After my blog post “Where’s Your Phone Right Now?” your comments made me feel better.
I’m not the only one who struggles with finding a balance with my phone.
We want to use our phones for good things only, but even at best, they can become time-drainers. And at worst, they are tools to say mean things, watch ugly things, and steal our hearts from God.
One suggestion you gave in the comments that day (thanks, Lynn Morrissey) was to read the new book by Tony Reinke, 12 Ways Your Phone Is Changing You.
I read it. I’m glad I did.
Here are quotes from 4 of the 12 ways our phones are changing us.
Addicted to Distraction
If you’re a typical American, you check your smartphone an average of every 4.3 minutes. That’s 81,500 times a year.
Facebook? 70% of people check it daily (over one billion others around the world do the same!). On Facebook, Messenger, and Instagram alone, we spend at least 50 minutes a day.
Why are we so addicted? Reinke suggests we use digital distractions to keep work away, keep people away, or keep thoughts of eternity away.
Ignore Flesh and Blood
While I often use my phone to connect with flesh and blood people, I don’t want it to replace in-person encounters. Given the choice, face-to-face beats digital.
“We become content to ‘LOL’ with our thumbs or to cry emoticon tears to express our sorrow because we cannot (and will not) take the time to genuinely invest ourselves in real tears of sorrow. We use our phones to multitask our emotions.”
And in the car? Let’s please stop checking our phones while driving. It’s killing us.
“Talking on the phone while driving a vehicle makes you four times more likely to get into an accident, but texting while driving makes your chance of a crash twenty-three times more likely.”
Lose Our Literacy
Reinke points out that a few people actually read more books as a result of online interactions. (He is also the author of Lit! A Christian Guide to Reading Books, one of my favorite books I read in 2012.)
But more commonly, smartphone users read fewer books now.
“It can be said that literacy has fallen to such a degree that, for many Christians today (perhaps most Christians today), the Bible stands as the oldest, longest, and most complicated book we will ever try to read on our own.”
Plus, reading digitally teaches us to scan at fast speeds. Can we train ourselves to read online text slower?
Fear of Missing Out
Do you know what nomophobia is? No-mobile-phone phobia. FOMO (fear of missing out) hits us on two sides: anxiety that we’re not staying updated on information if we’re not checking our phone, and insecurity of not getting the affirmation we want if we’re offline.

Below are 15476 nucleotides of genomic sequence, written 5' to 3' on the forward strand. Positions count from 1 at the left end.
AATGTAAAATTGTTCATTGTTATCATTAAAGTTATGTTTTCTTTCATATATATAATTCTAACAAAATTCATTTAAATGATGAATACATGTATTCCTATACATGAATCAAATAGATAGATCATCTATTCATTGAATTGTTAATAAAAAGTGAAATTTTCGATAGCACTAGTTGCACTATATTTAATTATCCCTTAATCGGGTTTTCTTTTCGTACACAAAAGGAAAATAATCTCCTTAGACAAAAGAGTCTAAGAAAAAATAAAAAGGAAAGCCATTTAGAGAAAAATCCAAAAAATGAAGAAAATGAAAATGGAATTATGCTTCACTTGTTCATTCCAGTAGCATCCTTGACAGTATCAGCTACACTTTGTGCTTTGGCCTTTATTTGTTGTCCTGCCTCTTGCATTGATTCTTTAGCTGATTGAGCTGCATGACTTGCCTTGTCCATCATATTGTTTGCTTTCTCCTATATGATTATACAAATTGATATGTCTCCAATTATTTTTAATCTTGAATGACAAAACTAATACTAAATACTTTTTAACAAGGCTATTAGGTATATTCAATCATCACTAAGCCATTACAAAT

“This desire for personal affirmation is perhaps the smartphone’s strongest lure, and it is only amplified when we feel the sting of loneliness or suffering in our lives. At the first hint of discomfort, we instinctively grab our phones to medicate the pain with affirmation. This habit could not be more damaging.”
Along with the bad news, Reinke also gives lots of suggestions in the book for ways to live smarter with our smartphones. (He doesn’t say get rid of them altogether; he’s no technophobe.)
1. Turn off all nonessential push notifications.
2. Delete expired, nonessential, and time-wasting apps.
3. Use a real alarm clock, not your phone alarm, to keep the phone out of your hands in the morning.
4. Guard your morning disciplines and evening sleep patterns by using phone settings to mute notifications between one hour before bedtime to a time when you can reasonably expect to be finished with personal disciplines in the morning (9 p.m. to 7 a.m., for example).
5. Recognize that much of what you respond to quickly can wait. Respond at a later, more convenient time.
Ask Your Family
Are you brave enough to take this suggestion?
“Invite your spouse, your friends, and your family members to offer feedback on your phone habits (more than 70 percent of Christians in my survey said nobody else knew how much time they spent online).”
Our phone use affects others in more ways than we realize.
“If I’m a social-media junkie, my lack of self-control feeds the social-media addiction in you. And the more I text and tweet and Snapchat, the more I drag you and others into the digital vortex of reciprocating obligation. . . .
Even something as simple as pulling out your smartphone in a crowd is ‘the new yawn’—everyone else around you will feel the immediate pull and lure to check their own phones.”
I highly recommend this book. We all can benefit by periodically evaluating why we are using our phones.
“Apps can help me stay focused on my Bible reading plans and help me organize my prayer life, but no app can breathe life into my communion with God. . . .
What shall it profit a man if he gains all the latest digital devices and all of the techniques of touch-screen mastery but loses his own soul?”
* * *
How do you use your phone the most? Calls? Texts? Apps? Please share your thoughts here.
- Where Is Your Phone Right Now?
- Should You Get Off Facebook?
- Unfollow a Friend on Facebook to Keep a Friend
- Book: The Happiness Effect: How Social Media is Driving a Generation to Appear Perfect at Any Cost by Donna Freitas
My thanks to Crossway
for the review copy of this book
- Don’t Take This Personally
- When You’re Anxious about Praying – Book Review of “Flee, Be Silent, Pray”